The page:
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For S and S' in standard configuration, the Galilean transformations are:

x' = x - vt, y' = y, z' = z, t' = t

From the Lorentz transformations for v << c:

x' = x - vt, y' = y, z' = z, t' = t - vx/c^2

So it looks as if the Galilean transformations become increasingly accurate for:

vx -> 0, v << c

And exact for v = 0 for all x.

Yet, all text books I've come across state that the Galilean transformatons become more accurate for the condition v << c only.

So what are the conditions under which the Galilean transformations become more accurate and why?

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You have already written it. For $v < < c$ it is most accurate. And $t\prime = t$ for this case. For $v = 0$ you have nothing to transform!! What exactly is your question? – user1355 Feb 6 '11 at 16:42
More accurate than what? If you mean more accurate than the Lorentz transform the answer is "never", though there are certainly conditions when it is adequate to the available precision for any given measurement. – dmckee Feb 6 '11 at 21:25
@sb1 my question is as in the title, but I wanted to make sure that people didn't just state the condition v << c stated in all text books and not explain why vx -> 0 isn't included, as you've done in your comment. – John McVirgo Feb 6 '11 at 22:53
up vote 4 down vote accepted

If I understand correctly, the question is about whether, in deriving the Galilean transformation as an approximate limiting case of the Lorentz transformation, it is necessary to impose the requirement that $vx$ is small, in addition to the "obvious" requirement that $v$ is small. The answer is yes, it is necessary. Of course, since $vx$ is not a dimensionless quantity, we have to specify what we mean when requiring that it is small. The specific requirement is that $vx/c^2\ll \Delta t$, where $\Delta t$ is the precision with which we wish to calculate time intervals.

Suppose that, in the inertial reference frame in which you are at rest, two stars explode simultaneously, one here and one in the Andromeda galaxy. Consider the same two events in the reference frame of someone walking at a liesurely pace. The Lorentz transformation indicates that they will be separated by a time interval of about 2 days. If you care about levels of precision less than that, you can't use the Galilean transformation, even though $v/c$ is small.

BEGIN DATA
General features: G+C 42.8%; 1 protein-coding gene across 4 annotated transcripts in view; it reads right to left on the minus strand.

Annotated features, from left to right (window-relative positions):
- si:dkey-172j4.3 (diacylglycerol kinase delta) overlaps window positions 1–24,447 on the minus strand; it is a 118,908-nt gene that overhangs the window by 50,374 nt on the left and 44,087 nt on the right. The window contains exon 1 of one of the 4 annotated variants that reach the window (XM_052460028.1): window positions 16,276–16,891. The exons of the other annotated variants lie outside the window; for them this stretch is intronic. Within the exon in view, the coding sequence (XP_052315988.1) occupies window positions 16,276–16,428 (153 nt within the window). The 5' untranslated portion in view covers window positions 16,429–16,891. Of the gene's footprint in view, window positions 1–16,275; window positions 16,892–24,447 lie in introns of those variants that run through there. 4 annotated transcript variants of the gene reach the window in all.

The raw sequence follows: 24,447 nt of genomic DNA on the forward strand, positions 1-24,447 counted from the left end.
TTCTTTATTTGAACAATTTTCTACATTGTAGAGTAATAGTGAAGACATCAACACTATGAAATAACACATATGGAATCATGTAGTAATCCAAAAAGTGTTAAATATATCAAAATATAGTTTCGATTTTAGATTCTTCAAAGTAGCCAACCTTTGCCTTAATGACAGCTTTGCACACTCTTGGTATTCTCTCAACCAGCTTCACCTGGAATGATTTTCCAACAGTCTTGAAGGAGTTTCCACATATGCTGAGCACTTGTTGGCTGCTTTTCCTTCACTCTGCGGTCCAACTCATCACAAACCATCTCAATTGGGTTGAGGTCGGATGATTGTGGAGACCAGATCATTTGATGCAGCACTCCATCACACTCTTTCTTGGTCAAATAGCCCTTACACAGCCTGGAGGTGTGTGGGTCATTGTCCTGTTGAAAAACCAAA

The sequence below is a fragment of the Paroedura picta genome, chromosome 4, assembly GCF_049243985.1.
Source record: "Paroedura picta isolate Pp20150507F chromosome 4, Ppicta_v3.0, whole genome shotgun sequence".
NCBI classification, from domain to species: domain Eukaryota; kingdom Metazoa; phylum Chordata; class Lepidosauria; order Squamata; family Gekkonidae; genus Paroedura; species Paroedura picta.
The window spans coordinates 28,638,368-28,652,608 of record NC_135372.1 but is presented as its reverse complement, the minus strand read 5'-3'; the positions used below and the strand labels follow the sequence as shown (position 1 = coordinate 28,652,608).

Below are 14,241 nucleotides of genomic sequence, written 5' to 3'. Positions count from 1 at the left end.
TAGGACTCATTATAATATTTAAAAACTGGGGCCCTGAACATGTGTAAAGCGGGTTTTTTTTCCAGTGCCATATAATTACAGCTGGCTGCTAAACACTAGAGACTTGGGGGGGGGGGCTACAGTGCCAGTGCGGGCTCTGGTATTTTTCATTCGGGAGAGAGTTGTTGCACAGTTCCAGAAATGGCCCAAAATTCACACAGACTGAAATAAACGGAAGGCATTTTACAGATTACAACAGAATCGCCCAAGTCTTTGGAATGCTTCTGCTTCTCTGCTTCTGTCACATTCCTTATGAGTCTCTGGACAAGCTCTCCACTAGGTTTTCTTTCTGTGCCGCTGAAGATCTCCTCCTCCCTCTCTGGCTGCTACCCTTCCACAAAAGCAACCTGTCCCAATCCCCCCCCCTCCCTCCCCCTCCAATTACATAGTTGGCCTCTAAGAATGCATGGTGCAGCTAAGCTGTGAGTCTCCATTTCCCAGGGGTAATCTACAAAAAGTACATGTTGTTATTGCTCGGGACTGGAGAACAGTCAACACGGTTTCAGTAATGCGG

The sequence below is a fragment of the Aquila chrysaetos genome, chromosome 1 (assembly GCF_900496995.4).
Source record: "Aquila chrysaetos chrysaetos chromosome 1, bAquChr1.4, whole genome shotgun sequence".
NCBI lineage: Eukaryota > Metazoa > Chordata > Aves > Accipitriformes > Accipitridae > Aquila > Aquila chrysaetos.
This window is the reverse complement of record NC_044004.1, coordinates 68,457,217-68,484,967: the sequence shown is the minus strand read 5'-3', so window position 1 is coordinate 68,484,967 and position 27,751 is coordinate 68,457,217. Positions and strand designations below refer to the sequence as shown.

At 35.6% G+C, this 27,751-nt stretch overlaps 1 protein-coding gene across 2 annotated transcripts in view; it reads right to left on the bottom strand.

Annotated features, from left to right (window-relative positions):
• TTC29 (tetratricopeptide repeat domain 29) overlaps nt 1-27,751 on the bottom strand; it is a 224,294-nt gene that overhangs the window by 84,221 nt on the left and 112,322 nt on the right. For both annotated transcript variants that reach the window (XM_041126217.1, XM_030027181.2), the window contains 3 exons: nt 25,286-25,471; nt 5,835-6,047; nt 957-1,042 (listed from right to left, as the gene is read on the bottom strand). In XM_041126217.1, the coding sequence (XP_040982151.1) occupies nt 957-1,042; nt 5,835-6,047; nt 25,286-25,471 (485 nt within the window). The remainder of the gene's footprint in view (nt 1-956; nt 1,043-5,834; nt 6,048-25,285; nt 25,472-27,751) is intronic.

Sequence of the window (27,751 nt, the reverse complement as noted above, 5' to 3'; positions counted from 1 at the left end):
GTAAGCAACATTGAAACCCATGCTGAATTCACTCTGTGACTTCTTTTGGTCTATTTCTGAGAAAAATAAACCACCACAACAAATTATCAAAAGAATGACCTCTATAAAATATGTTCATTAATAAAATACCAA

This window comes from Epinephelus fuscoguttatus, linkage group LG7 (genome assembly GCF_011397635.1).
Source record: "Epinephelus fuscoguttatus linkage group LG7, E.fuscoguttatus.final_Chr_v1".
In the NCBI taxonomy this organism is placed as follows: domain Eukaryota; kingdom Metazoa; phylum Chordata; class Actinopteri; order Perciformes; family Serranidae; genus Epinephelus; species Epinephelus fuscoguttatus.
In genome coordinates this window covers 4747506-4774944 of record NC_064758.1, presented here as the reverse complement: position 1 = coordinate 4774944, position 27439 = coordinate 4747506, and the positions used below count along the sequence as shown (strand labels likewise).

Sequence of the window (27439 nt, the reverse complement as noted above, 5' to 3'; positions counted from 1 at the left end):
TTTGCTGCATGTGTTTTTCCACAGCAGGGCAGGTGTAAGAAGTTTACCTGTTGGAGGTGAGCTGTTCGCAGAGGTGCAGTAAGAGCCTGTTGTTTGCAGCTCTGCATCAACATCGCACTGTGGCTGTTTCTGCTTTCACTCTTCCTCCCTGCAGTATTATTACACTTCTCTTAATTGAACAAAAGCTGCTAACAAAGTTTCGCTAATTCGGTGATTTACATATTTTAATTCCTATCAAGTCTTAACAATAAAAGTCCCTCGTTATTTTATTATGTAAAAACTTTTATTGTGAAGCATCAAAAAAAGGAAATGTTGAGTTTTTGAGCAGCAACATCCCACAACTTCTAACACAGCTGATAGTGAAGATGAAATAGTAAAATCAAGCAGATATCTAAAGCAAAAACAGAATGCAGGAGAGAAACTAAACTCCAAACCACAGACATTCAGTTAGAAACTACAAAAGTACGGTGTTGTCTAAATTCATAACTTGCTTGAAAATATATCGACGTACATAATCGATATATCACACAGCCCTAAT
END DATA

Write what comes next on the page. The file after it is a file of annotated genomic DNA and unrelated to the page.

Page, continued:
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I have not quite understood your problem. For $v << c$, $vx/c^2$ is negligible unless $x$ is huge. Hence $t\prime = t$ We get the Galilean transformation back. I guess, you want to get back the Galilean transformation "exactly". No John, that never happens. All we can say is Galilean transformation is sufficiently accurate for description of transformations from one inertial frame to another for the $v << c$ case. If the separation between two events is huge then yes, even for ordinary velocities you can't use Galilean transformations, you have to use Lorentz transformations.

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It means that even though v << c, using the GT to transform large accelerations as 4-vectors, for example, won't give the expected accuracy. Which is why vx -> 0 is important to keep in mind. – John McVirgo Feb 6 '11 at 23:13

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